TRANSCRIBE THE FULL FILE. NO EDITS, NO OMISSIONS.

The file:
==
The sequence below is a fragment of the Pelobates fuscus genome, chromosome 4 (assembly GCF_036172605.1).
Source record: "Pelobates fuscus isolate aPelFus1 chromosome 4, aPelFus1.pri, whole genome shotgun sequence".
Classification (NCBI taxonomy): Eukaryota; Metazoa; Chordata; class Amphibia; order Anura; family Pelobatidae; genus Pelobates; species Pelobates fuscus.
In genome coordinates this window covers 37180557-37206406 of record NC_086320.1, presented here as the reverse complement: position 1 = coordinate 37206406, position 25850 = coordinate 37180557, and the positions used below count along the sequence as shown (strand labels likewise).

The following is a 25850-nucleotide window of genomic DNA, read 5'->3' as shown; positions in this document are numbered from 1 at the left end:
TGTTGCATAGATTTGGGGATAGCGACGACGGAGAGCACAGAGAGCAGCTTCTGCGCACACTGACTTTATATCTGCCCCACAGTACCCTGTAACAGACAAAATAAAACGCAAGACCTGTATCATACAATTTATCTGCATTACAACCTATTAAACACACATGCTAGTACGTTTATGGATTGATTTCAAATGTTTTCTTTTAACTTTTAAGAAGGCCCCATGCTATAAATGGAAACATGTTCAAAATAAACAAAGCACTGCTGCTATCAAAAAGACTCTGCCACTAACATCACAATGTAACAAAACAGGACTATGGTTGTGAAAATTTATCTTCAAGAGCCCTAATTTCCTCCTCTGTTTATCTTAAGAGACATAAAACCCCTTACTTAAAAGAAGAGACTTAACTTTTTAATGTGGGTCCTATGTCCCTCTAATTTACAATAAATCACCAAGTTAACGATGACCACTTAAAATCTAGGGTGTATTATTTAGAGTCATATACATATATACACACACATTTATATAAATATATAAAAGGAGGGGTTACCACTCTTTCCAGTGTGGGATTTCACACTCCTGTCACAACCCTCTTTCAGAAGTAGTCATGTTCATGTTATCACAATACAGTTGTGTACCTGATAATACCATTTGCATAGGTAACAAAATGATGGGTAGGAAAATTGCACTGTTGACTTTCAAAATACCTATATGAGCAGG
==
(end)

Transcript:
The sequence below is a fragment of the Pelobates fuscus genome, chromosome 4 (assembly GCF_036172605.1).
Source record: "Pelobates fuscus isolate aPelFus1 chromosome 4, aPelFus1.pri, whole genome shotgun sequence".
Classification (NCBI taxonomy): Eukaryota; Metazoa; Chordata; class Amphibia; order Anura; family Pelobatidae; genus Pelobates; species Pelobates fuscus.
In genome coordinates this window covers 37180557-37206406 of record NC_086320.1, presented here as the reverse complement: position 1 = coordinate 37206406, position 25850 = coordinate 37180557, and the positions used below count along the sequence as shown (strand labels likewise).

The following is a 25850-nucleotide window of genomic DNA, read 5'->3' as shown; positions in this document are numbered from 1 at the left end:
TGTTGCATAGATTTGGGGATAGCGACGACGGAGAGCACAGAGAGCAGCTTCTGCGCACACTGACTTTATATCTGCCCCACAGTACCCTGTAACAGACAAAATAAAACGCAAGACCTGTATCATACAATTTATCTGCATTACAACCTATTAAACACACATGCTAGTACGTTTATGGATTGATTTCAAATGTTTTCTTTTAACTTTTAAGAAGGCCCCATGCTATAAATGGAAACATGTTCAAAATAAACAAAGCACTGCTGCTATCAAAAAGACTCTGCCACTAACATCACAATGTAACAAAACAGGACTATGGTTGTGAAAATTTATCTTCAAGAGCCCTAATTTCCTCCTCTGTTTATCTTAAGAGACATAAAACCCCTTACTTAAAAGAAGAGACTTAACTTTTTAATGTGGGTCCTATGTCCCTCTAATTTACAATAAATCACCAAGTTAACGATGACCACTTAAAATCTAGGGTGTATTATTTAGAGTCATATACATATATACACACACATTTATATAAATATATAAAAGGAGGGGTTACCACTCTTTCCAGTGTGGGATTTCACACTCCTGTCACAACCCTCTTTCAGAAGTAGTCATGTTCATGTTATCACAATACAGTTGTGTACCTGATAATACCATTTGCATAGGTAACAAAATGATGGGTAGGAAAATTGCACTGTTGACTTTCAAAATACCTATATGAGCAGG